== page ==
It's a mosque, but only in name. The corner plot measuring 361.86 sq. m. in Sector 16, Block ‘D' in Rohini is bare except for a half-raised compound wall and a temporary roof.
Construction here came to a halt on Friday, June 26, 2009 — after slogan-shouting Hindutva mobs set upon the namazis, critically injuring 40-year-old labourer Mohammad Moin, and assaulting dozens of others. Some policemen also sustained injuries in the attack.
The fact that such an incident could take place in the national capital and remain unreported and unresolved a year later raises disturbing questions —about the response of the administration, and about a minority's right to enjoy the freedom of religion in the face of majoritarian pressure.
Only 10 days prior to the violence, the Delhi Development Authority had handed over the plot to the Darsgah-e-Islamia Intezamia Committee (DIIC) specifying that it was for the “construction of a mosque.” However, in the aftermath of the violence, the DDA cancelled the allotment: “The competent authority has ordered that considering the objections of the local residents and Resident Welfare Associations (RWAs) it will not be desirable to continue with allotment of land for a mosque at its present location.”
It took several heated hearings at the National Commission for Minorities (NCM) for the DDA finally to restore the land to the DIIC a whole year later, on July 12, 2010. But it extracted a written undertaking that the mosque would be out of bounds for “outsiders,” including friends and relatives of local Muslims.
For Rohini's Muslims, forced to commute long distances for prayers, a mosque in the neighbourhood was a wish fulfilled. June 26, 2009 was to be a special Friday. But trouble had already started over the imminent construction. Overnight, inflammatory posters appeared urging Hindu residents to gather at the district park on June 26 to stop the mosque from coming up. “Jago Hindu Jago, (wake up Hindus)” said the text, warning Rohini's Hindu residents to awaken before it was “too late.”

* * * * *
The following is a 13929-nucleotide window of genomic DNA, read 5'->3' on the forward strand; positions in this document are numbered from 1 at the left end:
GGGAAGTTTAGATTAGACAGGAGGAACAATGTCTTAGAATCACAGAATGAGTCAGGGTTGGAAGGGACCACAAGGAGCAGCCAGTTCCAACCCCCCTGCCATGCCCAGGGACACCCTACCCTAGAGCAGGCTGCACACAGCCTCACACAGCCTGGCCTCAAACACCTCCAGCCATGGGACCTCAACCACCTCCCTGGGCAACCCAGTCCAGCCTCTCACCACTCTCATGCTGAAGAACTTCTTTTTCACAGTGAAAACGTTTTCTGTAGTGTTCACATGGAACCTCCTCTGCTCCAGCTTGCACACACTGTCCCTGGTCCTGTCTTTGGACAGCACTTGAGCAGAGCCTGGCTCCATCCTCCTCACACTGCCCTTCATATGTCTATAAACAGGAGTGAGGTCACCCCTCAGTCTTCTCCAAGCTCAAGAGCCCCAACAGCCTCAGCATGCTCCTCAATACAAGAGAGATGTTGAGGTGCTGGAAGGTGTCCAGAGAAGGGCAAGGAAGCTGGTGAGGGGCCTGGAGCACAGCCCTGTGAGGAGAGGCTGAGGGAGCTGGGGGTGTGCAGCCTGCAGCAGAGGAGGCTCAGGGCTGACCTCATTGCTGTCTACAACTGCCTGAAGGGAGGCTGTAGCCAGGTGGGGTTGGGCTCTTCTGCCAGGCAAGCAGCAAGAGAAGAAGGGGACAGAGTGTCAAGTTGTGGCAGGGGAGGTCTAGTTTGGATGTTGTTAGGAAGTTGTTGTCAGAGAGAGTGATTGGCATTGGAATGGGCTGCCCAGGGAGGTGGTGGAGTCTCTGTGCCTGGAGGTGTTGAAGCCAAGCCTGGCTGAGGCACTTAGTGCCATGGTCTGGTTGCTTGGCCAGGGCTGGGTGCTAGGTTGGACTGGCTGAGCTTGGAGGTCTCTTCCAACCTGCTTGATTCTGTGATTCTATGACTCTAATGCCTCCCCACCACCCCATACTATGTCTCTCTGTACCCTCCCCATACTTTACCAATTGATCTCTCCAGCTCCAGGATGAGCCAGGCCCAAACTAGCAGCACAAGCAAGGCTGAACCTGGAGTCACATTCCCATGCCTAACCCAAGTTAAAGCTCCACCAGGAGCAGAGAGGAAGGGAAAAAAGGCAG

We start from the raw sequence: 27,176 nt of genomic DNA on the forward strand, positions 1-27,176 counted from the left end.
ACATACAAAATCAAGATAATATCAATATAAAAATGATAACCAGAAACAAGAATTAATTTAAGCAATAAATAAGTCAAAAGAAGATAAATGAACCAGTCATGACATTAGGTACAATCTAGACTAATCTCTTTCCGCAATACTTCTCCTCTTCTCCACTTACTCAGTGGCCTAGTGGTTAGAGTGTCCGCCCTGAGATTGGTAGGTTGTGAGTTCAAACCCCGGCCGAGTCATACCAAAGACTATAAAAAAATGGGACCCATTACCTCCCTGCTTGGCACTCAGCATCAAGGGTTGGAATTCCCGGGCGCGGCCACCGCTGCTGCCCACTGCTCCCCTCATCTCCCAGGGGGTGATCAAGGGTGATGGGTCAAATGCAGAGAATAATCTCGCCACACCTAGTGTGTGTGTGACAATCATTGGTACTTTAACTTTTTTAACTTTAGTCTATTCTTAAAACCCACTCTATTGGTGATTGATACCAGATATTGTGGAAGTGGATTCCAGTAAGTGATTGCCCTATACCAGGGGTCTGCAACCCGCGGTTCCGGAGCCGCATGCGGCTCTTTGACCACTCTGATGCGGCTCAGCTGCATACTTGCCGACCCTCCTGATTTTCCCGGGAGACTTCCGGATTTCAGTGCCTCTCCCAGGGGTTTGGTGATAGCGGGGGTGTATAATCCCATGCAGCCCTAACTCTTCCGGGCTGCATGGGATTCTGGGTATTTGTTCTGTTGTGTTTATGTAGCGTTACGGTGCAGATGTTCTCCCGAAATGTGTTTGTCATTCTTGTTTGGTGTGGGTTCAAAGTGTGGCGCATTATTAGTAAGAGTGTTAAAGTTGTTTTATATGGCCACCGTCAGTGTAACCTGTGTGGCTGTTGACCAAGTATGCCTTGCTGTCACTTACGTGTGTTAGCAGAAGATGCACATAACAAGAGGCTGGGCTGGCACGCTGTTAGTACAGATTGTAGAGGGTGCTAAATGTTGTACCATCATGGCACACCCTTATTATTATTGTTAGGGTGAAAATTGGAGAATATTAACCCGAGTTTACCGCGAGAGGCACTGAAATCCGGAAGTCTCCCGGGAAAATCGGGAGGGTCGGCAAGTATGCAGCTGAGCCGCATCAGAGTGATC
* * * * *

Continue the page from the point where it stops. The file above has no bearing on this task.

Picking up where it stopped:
Apprehending violence, the DIIC alerted the local police station, which posted a posse at the site. But saffron easily overpowered khakhi that day. With loudspeakers blaring hate messages, frenzied crowds lunged at the namazis. The hooligans abused Moin and slit his throat. He was rushed to a nearby hospital where his bleeding wound was stitched up. The fury of the crowds then turned to the policemen.
Curiously, despite the large-scale violence, the injured namazis were unable to file an FIR. The local Station House Officer informed them that he had himself registered an FIR against 19 offenders under IPC sections 148 (rioting armed with deadly weapons), 149 (guilt by association), 186, 353 and 332 (all relating to obstruction of official duty). The FIR made no mention of the injuries to the namazis. Nor would the SHO provide them a copy of the FIR.
Muslim residents of Rohini hold a good-conduct certificate from none other than local Bharatiya Janata Party MLA Kulwant Rana. In a letter to the DDA dated May 30, 2009, Mr. Rana made a strong pitch for the mosque, saying “community members here have endeared themselves to everyone with their love and affection.”
So when the case came up before the NCM, Chairman Mohammad Shafi Qureshi was dumbfounded that the DDA had ordered cancellation of the land allotment citing “objections from local residents and RWAs.” The land had been allotted after due diligence. And on June 26, 2009, the aggression was from the other side. So how could the DDA take such a drastic measure based on some flimsy objections? Besides, the DDA was no one to decide on law and order. At one point during the hearing, the NCM chairman caustically asked a DDA official: “If my neighbour does not like my face, would you cancel my allotment?”
The NCM succeeded in getting the land restored to Rohini's Muslims. Yet it is perturbed with the rider that the site be barred for non-Rohini Muslim residents. The Commission noted: “Their [Muslim] belief is that the message of their faith is for the entire mankind, including the non-Muslim. There is no restriction on entry of any Muslim in any of the Masjids not only in India but throughout the world for offering namaz as nobody is considered ‘outsider.' This condition is violative of Article 25 (Right to freedom of religion granted in the Constitution) and DDA has absolutely no right to impose such a condition.”
But such is the fear among Rohini's Muslims that let alone fighting for “outsiders,” they will not even say when they plan to build the masjid.